Go Back   CruiseMates Cruise Community and Forums > People > Open Debate

Open Debate The only forum to discuss politics and religion. Please keep it civil.

Reply
 
Thread Tools Search this Thread Display Modes
  #1  
Old March 12th, 2013, 03:28 PM
devilsadvocate devilsadvocate is offline
Senior Member
Cruise Maniac
 
Join Date: Jul 2012
Posts: 100
Default Knives on planes. I am against changing rule.

I side with the attendents on aircraft why give jehadists and other nitwits free rein to bring knives of any length on to aircraft. It sounds to me if I hear the one reason given for the change in the rule is to bring US regulations into line with international. Who is calling for rule change on US aircraft and routes the United Nations? Second reason given is that TSA wants their personnel to focus on more dangerous stuff like liquid bombs. What is going on are the TSA people so buzy they can't detect these items. I guess the sequestration will add more reasons for lax regulations.

I'm shocked that the airlines aren't screaming about permitting sports equipment being permitted on planes. This has got to mean reduced income in their pockets.
Reply With Quote
  #2  
Old March 13th, 2013, 11:11 AM
Lakers Fan Lakers Fan is offline
Senior Member
Admiral
 
Join Date: Aug 2009
Posts: 22,576
Default

This is complete lunacy . Another reason why I probably will not fly anytime soon.
Reply With Quote
  #3  
Old March 13th, 2013, 12:36 PM
BigMac BigMac is offline
Senior Member
Cruise Maniac
 
Join Date: Jun 2012
Location: Fremont CA
Posts: 201
Default

I thought the pocket knife ban was dumb...

Not a defensive type knife...a pen knife.

I see the rules about not bringing these on the plane as silly as no finger nail clippers.
I can have my keys, ink pens #2 pencils hell my cell phone cover could be used as a bludgen.

None of these things get me in the cockpit though..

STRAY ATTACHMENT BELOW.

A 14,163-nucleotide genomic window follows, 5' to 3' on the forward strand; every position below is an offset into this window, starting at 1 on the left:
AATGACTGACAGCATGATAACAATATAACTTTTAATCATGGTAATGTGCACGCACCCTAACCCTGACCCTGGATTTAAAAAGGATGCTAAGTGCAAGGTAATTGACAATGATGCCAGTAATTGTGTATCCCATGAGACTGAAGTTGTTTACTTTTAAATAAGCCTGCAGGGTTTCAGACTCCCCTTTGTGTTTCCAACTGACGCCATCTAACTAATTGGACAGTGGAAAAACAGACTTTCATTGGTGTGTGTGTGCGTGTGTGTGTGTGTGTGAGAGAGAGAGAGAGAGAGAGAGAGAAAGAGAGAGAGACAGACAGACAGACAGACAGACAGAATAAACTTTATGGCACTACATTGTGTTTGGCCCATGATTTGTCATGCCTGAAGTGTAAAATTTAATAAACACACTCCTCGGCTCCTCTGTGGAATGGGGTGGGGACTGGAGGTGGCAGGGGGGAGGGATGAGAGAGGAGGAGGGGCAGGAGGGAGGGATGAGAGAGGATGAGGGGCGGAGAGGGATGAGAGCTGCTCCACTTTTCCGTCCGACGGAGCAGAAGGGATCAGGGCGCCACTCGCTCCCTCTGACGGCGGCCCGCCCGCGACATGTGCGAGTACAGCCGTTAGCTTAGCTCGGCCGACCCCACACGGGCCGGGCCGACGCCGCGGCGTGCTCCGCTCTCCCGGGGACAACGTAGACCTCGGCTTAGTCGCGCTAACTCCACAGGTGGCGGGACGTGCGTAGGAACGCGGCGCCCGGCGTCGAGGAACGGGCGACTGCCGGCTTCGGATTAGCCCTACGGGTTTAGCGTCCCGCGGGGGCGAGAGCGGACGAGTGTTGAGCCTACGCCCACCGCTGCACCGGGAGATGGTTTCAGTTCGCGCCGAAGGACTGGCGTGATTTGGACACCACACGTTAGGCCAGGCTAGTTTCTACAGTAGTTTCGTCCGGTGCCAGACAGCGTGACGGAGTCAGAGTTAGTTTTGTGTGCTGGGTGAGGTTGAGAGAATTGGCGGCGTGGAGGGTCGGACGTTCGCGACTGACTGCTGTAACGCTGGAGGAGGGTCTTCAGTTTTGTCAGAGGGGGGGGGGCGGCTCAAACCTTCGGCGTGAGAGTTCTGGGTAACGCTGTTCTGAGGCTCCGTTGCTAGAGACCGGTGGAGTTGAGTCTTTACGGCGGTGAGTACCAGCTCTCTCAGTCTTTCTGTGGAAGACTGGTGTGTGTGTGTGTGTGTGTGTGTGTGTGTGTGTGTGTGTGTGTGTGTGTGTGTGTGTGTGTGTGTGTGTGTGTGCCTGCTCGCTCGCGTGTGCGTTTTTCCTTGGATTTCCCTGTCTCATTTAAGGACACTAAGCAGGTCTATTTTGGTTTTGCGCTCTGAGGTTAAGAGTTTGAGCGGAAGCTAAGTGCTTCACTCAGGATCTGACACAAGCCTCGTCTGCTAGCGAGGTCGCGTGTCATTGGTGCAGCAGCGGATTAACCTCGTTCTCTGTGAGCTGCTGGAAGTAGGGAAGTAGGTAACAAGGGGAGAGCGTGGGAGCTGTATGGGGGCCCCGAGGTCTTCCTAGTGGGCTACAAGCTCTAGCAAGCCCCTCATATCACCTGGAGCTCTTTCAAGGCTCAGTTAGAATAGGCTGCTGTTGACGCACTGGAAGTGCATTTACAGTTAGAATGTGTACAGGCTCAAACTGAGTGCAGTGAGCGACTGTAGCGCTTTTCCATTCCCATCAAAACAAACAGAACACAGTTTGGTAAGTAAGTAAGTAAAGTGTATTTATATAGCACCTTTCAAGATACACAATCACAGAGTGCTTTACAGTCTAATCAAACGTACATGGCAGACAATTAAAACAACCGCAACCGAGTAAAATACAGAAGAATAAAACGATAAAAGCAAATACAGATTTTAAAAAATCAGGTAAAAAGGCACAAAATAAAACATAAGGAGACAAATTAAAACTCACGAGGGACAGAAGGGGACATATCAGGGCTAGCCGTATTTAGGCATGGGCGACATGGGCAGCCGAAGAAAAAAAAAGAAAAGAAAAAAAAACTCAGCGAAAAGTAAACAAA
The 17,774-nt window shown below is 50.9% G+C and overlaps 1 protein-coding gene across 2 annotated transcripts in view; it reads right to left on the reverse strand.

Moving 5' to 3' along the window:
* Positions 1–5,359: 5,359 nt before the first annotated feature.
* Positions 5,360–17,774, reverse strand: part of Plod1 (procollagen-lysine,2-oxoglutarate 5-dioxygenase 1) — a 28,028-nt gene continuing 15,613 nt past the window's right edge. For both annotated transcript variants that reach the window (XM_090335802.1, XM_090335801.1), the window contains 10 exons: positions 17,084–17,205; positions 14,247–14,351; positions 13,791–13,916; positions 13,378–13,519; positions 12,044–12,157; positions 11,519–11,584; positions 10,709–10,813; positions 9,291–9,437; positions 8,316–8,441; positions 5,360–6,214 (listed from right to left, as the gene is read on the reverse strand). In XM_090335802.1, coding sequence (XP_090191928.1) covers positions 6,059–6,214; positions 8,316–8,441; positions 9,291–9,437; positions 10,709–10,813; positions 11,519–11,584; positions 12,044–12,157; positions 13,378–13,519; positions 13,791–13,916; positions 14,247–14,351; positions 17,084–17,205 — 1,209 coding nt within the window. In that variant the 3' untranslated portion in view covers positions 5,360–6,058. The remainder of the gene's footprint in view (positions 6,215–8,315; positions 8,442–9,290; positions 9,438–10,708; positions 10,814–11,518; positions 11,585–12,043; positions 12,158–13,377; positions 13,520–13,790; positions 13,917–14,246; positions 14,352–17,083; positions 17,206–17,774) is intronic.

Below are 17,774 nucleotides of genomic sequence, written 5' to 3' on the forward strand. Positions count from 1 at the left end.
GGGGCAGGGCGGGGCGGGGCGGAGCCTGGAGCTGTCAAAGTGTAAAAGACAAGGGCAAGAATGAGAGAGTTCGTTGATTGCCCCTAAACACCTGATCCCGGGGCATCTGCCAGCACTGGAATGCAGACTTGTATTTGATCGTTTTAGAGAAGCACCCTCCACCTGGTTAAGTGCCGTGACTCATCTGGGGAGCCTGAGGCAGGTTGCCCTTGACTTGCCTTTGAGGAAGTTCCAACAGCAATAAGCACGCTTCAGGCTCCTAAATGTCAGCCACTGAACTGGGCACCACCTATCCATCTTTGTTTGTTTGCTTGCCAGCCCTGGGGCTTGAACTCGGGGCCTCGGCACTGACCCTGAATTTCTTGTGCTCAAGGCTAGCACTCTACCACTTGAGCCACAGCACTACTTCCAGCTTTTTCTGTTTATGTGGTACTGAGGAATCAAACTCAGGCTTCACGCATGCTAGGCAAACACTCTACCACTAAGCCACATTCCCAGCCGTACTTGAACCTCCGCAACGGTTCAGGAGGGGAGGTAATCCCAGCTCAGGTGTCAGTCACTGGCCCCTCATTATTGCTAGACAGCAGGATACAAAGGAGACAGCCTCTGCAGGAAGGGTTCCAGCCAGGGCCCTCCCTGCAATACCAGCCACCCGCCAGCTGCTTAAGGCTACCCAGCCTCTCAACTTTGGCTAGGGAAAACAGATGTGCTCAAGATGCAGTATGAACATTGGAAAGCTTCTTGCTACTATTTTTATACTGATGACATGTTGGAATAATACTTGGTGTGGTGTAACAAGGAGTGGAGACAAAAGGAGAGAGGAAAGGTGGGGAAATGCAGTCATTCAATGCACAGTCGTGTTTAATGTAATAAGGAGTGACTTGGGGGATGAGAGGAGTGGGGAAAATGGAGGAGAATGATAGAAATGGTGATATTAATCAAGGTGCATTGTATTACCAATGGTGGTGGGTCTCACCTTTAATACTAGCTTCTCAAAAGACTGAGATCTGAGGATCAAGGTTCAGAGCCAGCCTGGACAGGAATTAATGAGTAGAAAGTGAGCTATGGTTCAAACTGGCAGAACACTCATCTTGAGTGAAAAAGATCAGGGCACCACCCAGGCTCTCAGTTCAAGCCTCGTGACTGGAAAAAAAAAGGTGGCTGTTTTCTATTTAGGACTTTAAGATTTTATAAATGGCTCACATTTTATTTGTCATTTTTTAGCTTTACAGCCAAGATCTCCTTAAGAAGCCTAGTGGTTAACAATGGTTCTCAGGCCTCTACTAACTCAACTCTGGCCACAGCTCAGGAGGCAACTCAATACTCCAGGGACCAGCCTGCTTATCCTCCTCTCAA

Most of the security we go through as American traveling in the United States is for show and frankly a huge waste of money and time. Not to mention, being treated like a criminal being detained.
__________________




Reply With Quote
  #4  
Old March 13th, 2013, 01:39 PM
AR AR is offline
Senior Member
Admiral
 
Join Date: Sep 2005
Posts: 2,597
Default

Quote:
Originally Posted by BigMac View Post
Most of the security we go through as American traveling in the United States is for show and frankly a huge waste of money and time. Not to mention, being treated like a criminal being detained.
Absolutely right. The most worthwhile thing that's been done since 9/11 was to reinforce the cockpit doors. I can understand the FAs not wanting the knives simply because they don't want to get cut. Natural reaction. But a pocket knife won't bring down a plane in this day and age.

For people like devilsadvocate to say that our aviation security is somehow better than that in most of the rest of the developed world is just wrong. It is this kind of isolationist view that hurts us so badly in so many ways. Most of what we call security is just an expensive show. If we weren't so afraid of the word "profiling" we could accomplish a lot more with a lot less.

Back when you couldn't even have nail clippers, an airline captain of my acquaintance got caught with one in his uniform jacket. The TSA functionary made a big fuss and Matt said, "OK Kojak, ya got me. But consider this: in five minutes I'm gonna sit down next to a fire axe." What he didn't mention was the even more obvious fact, which I won't bother pointing out, except to say that he does have four stripes on his shoulder and is in complete charge of the aircraft.